Boston’s the center to a $360 billion local economy, home to more than 700,000 daily workers and as many residents – and also a city where business and civic leaders know seemingly little things like clean streets and parks and rapidly repaired municipal problems have a huge impact.
For a quarter century, (617) 635-4500 has been the number to call to reach City Hall agents, 24 hours a day, who will record complaints about broken streetlights, overflowing trash cans, potholes, graffiti, vandalism, and everything else in the city’s purview to fix.
Starting Tuesday, however, Boston’s finally joined hundreds of other cities with a complaint number that’s much easier to remember: 311.
“You’re going to see it promoted all over the city of Boston,’’ Mayor Martin J. Walsh said at an event at District Hall unveiling the new service. “We're going to be putting it on billboards.’’
It’s not just a new landline and wireless phone number, however, but also an iPhone and Android app that has far more complaint categories than the old ‘Citizens Connect’ service and other features like follow-up customer satisfaction surveys to help measure how well City Hall is responding.
If you think of the city of Boston as a customer-facing business, it puts up some pretty huge numbers. Since January 1, according to Niall Murphy, director of the Mayor’s Hotline for the city, 266,854 people have called, emailed or texted about problems, or an average of 8,339 a week. That includes a burst of 110,000 during the four worst weeks of snow in January and February.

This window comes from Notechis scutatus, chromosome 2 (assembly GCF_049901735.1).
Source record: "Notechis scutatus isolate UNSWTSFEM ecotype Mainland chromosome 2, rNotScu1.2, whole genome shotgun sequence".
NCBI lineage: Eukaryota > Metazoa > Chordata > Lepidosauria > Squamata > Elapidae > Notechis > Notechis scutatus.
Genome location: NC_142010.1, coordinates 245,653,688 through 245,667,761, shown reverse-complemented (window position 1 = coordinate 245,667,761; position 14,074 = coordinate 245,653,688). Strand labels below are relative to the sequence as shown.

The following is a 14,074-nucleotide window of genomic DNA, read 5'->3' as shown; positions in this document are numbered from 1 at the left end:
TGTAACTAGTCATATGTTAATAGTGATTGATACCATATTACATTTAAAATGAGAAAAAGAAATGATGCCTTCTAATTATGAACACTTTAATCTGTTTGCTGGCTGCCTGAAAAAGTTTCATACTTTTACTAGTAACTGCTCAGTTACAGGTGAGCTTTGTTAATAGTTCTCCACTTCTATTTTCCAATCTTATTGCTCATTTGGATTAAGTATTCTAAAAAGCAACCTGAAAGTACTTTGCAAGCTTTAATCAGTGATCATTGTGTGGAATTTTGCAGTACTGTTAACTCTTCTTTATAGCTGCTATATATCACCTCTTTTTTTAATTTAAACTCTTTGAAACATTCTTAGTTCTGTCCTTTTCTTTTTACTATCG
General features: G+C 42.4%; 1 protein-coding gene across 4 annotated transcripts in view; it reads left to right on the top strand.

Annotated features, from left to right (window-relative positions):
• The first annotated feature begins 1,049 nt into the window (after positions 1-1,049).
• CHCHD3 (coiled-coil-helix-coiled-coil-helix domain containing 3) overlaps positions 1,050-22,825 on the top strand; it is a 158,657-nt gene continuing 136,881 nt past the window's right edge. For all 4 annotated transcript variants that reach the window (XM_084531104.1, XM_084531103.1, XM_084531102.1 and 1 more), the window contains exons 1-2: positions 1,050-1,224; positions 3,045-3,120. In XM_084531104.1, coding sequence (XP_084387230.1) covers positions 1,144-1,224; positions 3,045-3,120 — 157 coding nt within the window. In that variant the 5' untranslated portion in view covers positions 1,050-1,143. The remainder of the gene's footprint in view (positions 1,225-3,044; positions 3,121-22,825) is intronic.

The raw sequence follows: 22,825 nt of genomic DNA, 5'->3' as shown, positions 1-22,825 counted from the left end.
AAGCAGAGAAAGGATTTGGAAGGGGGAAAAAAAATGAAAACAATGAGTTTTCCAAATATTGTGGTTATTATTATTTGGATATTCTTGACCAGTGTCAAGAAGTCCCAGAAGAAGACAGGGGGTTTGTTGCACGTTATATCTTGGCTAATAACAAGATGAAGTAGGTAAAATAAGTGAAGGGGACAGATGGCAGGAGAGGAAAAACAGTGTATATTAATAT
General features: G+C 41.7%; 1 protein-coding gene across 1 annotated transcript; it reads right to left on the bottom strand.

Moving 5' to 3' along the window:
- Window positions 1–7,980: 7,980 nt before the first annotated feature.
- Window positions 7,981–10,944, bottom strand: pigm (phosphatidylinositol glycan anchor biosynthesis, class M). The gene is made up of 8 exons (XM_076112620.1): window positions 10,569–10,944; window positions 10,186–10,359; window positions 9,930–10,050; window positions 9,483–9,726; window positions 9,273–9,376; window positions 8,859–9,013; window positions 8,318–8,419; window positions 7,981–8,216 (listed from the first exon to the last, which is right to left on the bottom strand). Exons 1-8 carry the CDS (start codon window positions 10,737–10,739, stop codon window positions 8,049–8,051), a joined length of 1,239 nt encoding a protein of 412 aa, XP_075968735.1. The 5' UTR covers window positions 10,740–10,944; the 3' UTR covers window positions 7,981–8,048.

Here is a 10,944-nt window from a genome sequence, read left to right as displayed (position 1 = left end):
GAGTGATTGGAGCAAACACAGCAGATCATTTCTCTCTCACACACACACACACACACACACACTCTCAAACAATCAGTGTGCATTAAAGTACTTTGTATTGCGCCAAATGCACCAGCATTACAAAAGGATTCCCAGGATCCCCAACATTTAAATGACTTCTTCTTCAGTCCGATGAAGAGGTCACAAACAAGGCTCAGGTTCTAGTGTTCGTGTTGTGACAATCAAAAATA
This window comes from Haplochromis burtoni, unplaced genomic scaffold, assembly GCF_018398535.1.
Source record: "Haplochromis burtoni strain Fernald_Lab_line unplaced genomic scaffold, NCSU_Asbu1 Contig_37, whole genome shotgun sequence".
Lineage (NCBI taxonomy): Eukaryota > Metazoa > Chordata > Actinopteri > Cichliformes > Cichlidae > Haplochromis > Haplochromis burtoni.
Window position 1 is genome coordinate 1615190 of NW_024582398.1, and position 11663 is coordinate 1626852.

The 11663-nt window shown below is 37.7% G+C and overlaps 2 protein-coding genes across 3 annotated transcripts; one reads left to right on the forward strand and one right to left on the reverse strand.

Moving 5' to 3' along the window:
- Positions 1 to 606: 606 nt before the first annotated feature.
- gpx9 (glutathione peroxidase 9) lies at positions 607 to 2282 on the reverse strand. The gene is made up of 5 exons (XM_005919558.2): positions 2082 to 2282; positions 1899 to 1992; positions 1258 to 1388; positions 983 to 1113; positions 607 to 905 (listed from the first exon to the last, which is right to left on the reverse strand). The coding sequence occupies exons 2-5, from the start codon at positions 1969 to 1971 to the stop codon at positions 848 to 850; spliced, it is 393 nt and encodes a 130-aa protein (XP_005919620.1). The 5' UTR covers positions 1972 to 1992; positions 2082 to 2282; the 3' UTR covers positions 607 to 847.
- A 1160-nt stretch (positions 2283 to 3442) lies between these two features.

Besides technological issues, one of the big concerns that dragged out the process of adding a 311 service in Boston was city officials needing to staff up their call center because they expect they will get dramatically more numbers once people just have to remember three digits to call, not 10.
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Walsh said he had always assumed most hotline calls came from Dorchester, Hyde Park, Mattapan, and Roxbury, lower-income areas of the city with generally higher violent crime rates than Boston as a whole, but was surprised to learn that “the real high call volumes” came from the affluent, upscale Beacon Hill, Back Bay, and South End. Walsh said he thinks a shorter, easier to remember way of reaching City Hall -- 311 -- should make it easier for people throughout the city to connect about complaints and concerns they have.
“This is going to change the volume where, across the board,’’ Walsh said, “people in [all] neighborhoods will be calling in because it's just simply calling ‘311.’ ’’